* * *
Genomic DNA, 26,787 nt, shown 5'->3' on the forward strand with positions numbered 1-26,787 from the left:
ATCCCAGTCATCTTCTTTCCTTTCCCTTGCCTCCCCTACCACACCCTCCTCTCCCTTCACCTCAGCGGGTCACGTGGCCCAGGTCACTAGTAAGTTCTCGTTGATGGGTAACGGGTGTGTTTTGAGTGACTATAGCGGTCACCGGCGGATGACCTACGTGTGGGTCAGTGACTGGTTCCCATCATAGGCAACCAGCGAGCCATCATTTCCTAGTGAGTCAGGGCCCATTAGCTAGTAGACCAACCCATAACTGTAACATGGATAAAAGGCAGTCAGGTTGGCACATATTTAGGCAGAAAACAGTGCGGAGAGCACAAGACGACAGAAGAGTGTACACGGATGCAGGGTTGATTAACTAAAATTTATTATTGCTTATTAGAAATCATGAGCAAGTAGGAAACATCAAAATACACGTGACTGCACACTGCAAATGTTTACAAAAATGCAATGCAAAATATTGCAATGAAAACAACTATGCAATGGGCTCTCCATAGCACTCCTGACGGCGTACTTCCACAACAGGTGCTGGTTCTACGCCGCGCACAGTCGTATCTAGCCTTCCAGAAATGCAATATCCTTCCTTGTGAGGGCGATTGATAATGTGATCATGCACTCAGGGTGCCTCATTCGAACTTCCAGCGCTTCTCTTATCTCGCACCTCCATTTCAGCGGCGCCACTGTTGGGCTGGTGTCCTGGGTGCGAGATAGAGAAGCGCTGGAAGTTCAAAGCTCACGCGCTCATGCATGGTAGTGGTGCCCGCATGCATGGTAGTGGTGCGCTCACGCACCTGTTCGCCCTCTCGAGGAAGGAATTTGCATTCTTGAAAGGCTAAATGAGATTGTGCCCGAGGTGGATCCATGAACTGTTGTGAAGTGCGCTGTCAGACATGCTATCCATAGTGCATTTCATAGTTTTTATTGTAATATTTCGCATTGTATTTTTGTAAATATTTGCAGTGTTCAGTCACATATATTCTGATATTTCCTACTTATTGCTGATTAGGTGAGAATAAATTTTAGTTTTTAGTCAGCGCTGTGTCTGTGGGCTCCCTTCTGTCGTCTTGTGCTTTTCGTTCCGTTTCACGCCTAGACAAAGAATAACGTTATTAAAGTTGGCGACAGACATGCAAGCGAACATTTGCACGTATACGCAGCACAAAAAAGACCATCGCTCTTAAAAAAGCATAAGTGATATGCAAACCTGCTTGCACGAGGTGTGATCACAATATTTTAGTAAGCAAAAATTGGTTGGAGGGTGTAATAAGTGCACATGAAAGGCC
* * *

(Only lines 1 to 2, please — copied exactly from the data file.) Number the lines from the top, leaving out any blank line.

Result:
Genomic DNA, 26,787 nt, shown 5'->3' on the forward strand with positions numbered 1-26,787 from the left:
ATCCCAGTCATCTTCTTTCCTTTCCCTTGCCTCCCCTACCACACCCTCCTCTCCCTTCACCTCAGCGGGTCACGTGGCCCAGGTCACTAGTAAGTTCTCGTTGATGGGTAACGGGTGTGTTTTGAGTGACTATAGCGGTCACCGGCGGATGACCTACGTGTGGGTCAGTGACTGGTTCCCATCATAGGCAACCAGCGAGCCATCATTTCCTAGTGAGTCAGGGCCCATTAGCTAGTAGACCAACCCATAACTGTAACATGGATAAAAGGCAGTCAGGTTGGCACATATTTAGGCAGAAAACAGTGCGGAGAGCACAAGACGACAGAAGAGTGTACACGGATGCAGGGTTGATTAACTAAAATTTATTATTGCTTATTAGAAATCATGAGCAAGTAGGAAACATCAAAATACACGTGACTGCACACTGCAAATGTTTACAAAAATGCAATGCAAAATATTGCAATGAAAACAACTATGCAATGGGCTCTCCATAGCACTCCTGACGGCGTACTTCCACAACAGGTGCTGGTTCTACGCCGCGCACAGTCGTATCTAGCCTTCCAGAAATGCAATATCCTTCCTTGTGAGGGCGATTGATAATGTGATCATGCACTCAGGGTGCCTCATTCGAACTTCCAGCGCTTCTCTTATCTCGCACCTCCATTTCAGCGGCGCCACTGTTGGGCTGGTGTCCTGGGTGCGAGATAGAGAAGCGCTGGAAGTTCAAAGCTCACGCGCTCATGCATGGTAGTGGTGCCCGCATGCATGGTAGTGGTGCGCTCACGCACCTGTTCGCCCTCTCGAGGAAGGAATTTGCATTCTTGAAAGGCTAAATGAGATTGTGCCCGAGGTGGATCCATGAACTGTTGTGAAGTGCGCTGTCAGACATGCTATCCATAGTGCATTTCATAGTTTTTATTGTAATATTTCGCATTGTATTTTTGTAAATATTTGCAGTGTTCAGTCACATATATTCTGATATTTCCTACTTATTGCTGATTAGGTGAGAATAAATTTTAGTTTTTAGTCAGCGCTGTGTCTGTGGGCTCCCTTCTGTCGTCTTGTGCTTTTCGTTCCGTTTCACGCCTAGACAAAGAATAACGTTATTAAAGTTGGCGACAGACATGCAAGCGAACATTTGCACGTATACGCAGCACAAAAAAGACCATCGCTCTTAAAAAAGCATAAGTGATATGCAAACCTGCTTGCACGAGGTGTGATCACAATATTTTAGTAAGCAAAAATTGGTTGGAGGGTGTAATAAGTGCACATGAAAGGCC